Jared, not sure I have time to answer your challenge in long form, but let me give it a quick try. The more generic the tool, the more conceptual possibilities are open and the fewer decisions need to be made to use the tool resulting in faster iterations. A pencil or pen (or brush or whatever) is the generic tool of choice for most Architects. Even in Rhino or SketchUp parameters need to be input to draw even the simplest line or volume while with a pencil the input is the ingrained, intuitive “move hand.” ArchiCAD can be even more intimidating in this respect, as each tool has more parameters and even the naming (slab, wall, door) tends to prompt decisions that may not be ready to be made. I think this also holds true when developing elevations or more detailed drawings; windows as groups of lines are more generic and open to conceptual possibilities than an object with parameters for shim spacing and materials.

  • March 4, 2014

    Hmmm.. I guess I am not aligned with you on this one. If I had to sum up my philosophical beliefs pertaining to the discipline of Architecture, I’d say, “You have to think before you draw, and thinking requires sketching.”

    I wrote two very brief articles why, here:


    Not pimping my site, but I am just fundamentally at odds with those who don’t sketch. I have found, without ANY exception, that when it comes time to construct a project, if the details haven’t been sketched out first, the project will have an incredibly difficult delivery through construction. I am fascinated, perplexed, and morbidly frustrated by digerati who prefer a cool LED screen verses the warm feel of pen and paper. I LOVE SketchUp, I appreciate REVIT, I mastered AutoCAD and Microstation before that, but drawing and thinking are two different things. Sketching IS thinking.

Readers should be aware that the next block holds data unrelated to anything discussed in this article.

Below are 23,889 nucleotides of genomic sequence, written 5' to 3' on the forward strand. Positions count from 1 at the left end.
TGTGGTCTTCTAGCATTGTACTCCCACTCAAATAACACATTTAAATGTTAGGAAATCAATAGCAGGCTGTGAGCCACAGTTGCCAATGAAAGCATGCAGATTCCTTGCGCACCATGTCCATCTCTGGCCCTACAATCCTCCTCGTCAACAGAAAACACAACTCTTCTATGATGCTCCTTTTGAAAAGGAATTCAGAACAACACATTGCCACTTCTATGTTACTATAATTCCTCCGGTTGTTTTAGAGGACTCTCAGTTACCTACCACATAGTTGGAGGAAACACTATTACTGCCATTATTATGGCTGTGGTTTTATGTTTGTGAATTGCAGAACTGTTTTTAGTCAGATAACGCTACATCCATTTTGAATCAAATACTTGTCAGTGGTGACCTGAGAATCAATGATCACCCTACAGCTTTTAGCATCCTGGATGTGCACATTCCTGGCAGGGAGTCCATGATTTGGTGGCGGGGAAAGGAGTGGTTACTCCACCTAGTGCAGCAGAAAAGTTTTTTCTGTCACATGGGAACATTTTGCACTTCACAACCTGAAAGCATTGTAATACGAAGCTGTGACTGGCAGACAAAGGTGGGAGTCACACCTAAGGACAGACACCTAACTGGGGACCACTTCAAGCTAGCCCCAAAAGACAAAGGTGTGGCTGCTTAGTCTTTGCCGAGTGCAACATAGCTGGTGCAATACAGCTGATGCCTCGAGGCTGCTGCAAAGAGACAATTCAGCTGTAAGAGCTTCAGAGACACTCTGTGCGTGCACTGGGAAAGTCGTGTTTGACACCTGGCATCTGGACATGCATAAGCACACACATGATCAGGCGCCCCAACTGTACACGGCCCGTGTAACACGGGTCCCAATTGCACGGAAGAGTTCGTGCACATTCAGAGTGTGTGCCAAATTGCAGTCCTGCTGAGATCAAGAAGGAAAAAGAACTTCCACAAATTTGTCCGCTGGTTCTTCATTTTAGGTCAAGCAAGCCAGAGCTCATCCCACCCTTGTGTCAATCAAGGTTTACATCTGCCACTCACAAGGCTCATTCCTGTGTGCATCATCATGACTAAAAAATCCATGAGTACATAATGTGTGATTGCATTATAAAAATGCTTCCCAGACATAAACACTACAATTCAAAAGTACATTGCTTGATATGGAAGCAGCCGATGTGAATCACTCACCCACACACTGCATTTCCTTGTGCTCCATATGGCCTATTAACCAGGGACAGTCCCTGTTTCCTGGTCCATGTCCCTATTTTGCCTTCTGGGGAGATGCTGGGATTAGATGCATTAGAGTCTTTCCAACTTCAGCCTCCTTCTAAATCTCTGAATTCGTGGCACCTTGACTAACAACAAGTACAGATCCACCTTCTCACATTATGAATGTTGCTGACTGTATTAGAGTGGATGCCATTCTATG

• March 8, 2014

    I read this post a few days ago, and have been contemplating what my response should be, if any. Hopefully this will come across as well as it is in my head.

    First off, if anyone is stating that a certain technology (anywhere from hand tools to virtual reality) is the only way to think through an idea, they are wrong. We all work differently and each instrument has their benefits for different users. And the notion that you have to sketch to think, is not accurate. Sketching, drafting, modeling is not thinking; it is concentrating what you are thinking on. As you place the lines or families or whatever, you begin to narrow your focus between the items you already know and the ones you are working through.

    Secondly, on the issue of why hand drafting tools are seen as essential to the tool box of an architect, I would add this. I don’t believe the tool is superior to any other that we now have available to us in terms of expressing our ideas. I believe it is the one that will always be part of the tool box. CAD is slowly losing its relevance there while BIM is becoming more dominant; sticky backs and blueprints have been completely eliminated, but the pen/pencil or similar will always be there. I don’t always have my computer or tablet to work out an idea, but I can almost always grab a writing instrument and find something to draw on. So I guess I don’t see the tool as any more important in terms of ability to convey my thoughts, simply as probably the most likely to not be eliminated from our various options.

  • May 15, 2014

    You are lazy. Plain and simple. The hand sketch to generate ideas will triumph over computer generated drawings now and forever. The fact that you said you look back at your 18 year old self… psshh.. get over it. Sketching can be done at any moment in the day, there is always time for a sketch.

  • May 15, 2014

    Alan Manning

    Okay, I was a little heated when I initially read the article. Just put simply, there is always time for a sketch… even while on the shitter. Could be the shitter time sketch of the day, and adds more detail each time the shitter is used… I’m sick of hearing architects say, “oh I remember when I used to sketch.” Sure it’s a hobby, but more importantly, it’s a way of life.